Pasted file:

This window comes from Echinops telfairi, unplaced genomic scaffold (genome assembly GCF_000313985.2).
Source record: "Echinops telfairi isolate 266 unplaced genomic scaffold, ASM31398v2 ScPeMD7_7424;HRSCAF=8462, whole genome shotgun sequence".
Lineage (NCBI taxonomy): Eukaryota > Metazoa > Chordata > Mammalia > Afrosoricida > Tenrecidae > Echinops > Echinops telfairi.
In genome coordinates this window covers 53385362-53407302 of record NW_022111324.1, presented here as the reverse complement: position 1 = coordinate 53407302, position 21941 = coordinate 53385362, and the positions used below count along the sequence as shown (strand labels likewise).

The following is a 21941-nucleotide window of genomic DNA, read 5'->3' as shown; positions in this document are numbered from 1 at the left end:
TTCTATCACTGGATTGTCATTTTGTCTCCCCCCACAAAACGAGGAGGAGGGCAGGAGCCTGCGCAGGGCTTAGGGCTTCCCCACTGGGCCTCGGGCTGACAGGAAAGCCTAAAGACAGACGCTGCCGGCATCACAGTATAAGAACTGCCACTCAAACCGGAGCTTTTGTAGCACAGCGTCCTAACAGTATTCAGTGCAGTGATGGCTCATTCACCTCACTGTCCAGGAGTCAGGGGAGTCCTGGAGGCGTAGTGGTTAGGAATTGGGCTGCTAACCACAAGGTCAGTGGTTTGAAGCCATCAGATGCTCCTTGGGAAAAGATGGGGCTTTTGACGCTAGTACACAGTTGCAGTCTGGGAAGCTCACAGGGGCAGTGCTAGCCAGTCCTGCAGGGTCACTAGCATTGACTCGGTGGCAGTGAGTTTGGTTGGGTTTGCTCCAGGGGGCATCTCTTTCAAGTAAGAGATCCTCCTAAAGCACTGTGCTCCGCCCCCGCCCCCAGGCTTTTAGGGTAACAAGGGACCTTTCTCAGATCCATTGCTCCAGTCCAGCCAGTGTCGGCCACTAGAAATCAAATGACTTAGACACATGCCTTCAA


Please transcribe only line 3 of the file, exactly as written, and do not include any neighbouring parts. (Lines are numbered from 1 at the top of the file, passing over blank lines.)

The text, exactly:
Lineage (NCBI taxonomy): Eukaryota > Metazoa > Chordata > Mammalia > Afrosoricida > Tenrecidae > Echinops > Echinops telfairi.